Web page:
Traditional Chinese Sword League

2010 Full Contact TCSL National Swordplay Tournament

The third Traditional Chinese Sword League National Open was a rousing success all around. This year's Open was the largest to date.Players from Montana, Vermont, Massachusetts, New Jersey, Washington, DC and Virginia, as well as one player from Estonia, converged to test their skills. In all, 13 contestants met on the platform at National Harbor, Maryland, just outside Washington, D.C. where the Tournament was hosted by the International Chinese Martial Arts Championship ( This was the first time the League's National Tournament was hosted at larger Chinese martial arts event, and it certainly attracted a great deal of attention as contestants in other events came over to check out the action during their breaks.

This year's swordplay was as lively as ever, even setting a new record for the fastest "kill" in just 3 seconds by Ian Glazer. The swordplay is is also becoming more diverse as contestants gain experience and look for ways to gain an edge over each other. This was the first National where contestants used two-handed miaodao on the platform, as well as long handled jian that allowed for both single handed and two-handed techniques. This year also saw competitors working to apply grappling as a surprise tactic, closing suddenly and trying to throw their opponent.

When the results of the pool bouts were tallied, the defending Champion, Greg Wolfson, was in first place with 5 wins and 1 loss, but with the highest indicator in his pool. But Wolfson's chance at a second title was dashed in the second round of the direct elimination part of the tournament, when newcomer Jess Macinko refused to go down easily. Even after having been hit repeated by Wolfson's jian, Macinko scored a last moment "killing" blow on Wolfson who needed just one more hit to win the match. That left two experienced players, Ian Glazer and John Stocker and first timers Jess Macinko and Ian Bigelow in the semi-finals. But experienced trumped new comers enthusiasm and the more experience players moved to the finals.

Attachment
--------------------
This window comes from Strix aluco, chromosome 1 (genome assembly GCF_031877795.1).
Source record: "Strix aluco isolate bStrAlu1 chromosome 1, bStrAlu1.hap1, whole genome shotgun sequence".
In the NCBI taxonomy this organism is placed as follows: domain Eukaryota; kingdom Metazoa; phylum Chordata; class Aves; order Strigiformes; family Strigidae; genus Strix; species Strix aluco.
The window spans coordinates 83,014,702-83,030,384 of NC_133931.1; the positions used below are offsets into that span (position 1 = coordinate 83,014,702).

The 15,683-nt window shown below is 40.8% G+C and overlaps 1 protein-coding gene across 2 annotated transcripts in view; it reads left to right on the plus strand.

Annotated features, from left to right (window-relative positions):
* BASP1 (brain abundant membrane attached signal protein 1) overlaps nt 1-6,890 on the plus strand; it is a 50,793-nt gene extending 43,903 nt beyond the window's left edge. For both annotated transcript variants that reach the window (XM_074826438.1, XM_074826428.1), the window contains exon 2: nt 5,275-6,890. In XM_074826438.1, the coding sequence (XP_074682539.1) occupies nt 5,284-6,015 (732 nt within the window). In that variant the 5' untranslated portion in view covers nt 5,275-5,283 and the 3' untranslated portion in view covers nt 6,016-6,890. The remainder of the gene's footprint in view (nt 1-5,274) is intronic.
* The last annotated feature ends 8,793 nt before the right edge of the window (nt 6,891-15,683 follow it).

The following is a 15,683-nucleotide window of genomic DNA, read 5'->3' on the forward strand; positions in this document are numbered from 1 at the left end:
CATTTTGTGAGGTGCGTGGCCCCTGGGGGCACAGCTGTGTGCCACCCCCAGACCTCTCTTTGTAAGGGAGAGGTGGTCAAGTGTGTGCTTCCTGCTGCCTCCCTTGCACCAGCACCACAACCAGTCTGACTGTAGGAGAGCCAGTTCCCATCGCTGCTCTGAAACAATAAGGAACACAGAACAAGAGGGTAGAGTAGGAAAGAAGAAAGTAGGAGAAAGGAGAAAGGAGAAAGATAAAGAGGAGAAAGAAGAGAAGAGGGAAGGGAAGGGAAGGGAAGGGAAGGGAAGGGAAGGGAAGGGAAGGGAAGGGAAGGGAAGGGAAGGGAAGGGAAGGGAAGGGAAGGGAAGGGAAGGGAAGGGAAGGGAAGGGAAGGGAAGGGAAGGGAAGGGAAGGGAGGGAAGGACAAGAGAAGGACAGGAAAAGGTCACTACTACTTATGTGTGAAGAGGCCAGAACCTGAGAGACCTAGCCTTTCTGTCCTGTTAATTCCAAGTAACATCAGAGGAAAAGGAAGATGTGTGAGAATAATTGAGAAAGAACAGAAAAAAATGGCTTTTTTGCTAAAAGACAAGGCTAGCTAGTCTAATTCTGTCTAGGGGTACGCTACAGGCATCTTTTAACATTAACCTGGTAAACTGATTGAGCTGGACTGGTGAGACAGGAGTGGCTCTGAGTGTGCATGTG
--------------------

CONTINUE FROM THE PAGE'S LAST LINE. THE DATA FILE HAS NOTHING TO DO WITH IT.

The final match between Glazer, who was fighting with an injured sword hand, and Stocker, who had the reach on his side, promised to be tough as they are classmates. As blows were exchanged, Glazer managed to strike blows to the neck and torso. These would have normally have been "killing" blows that would have settled the bout, but given his injured hand, he could not strike with sufficient force for the judges to award him the match. After three encounters, Glazer finally racked up the needed points and was declared the Champion and awarded the Champions Sword.

2010 Sees Leagues First Beginners Tournament

The Traditional Chinese Sword League continues to work to advance the art of Chinese Swordsmanship by offering a variety of Tournaments for practitioners looking to test their skills. This year, the League held its first Beginners Tournament on April 3 in Bladensburg, Maryland. Limited to students with two years of continuous training or less, eight contestants gathered from places as distant from each other's hometowns as Bozeman Montana & Highland Park, New Jersey.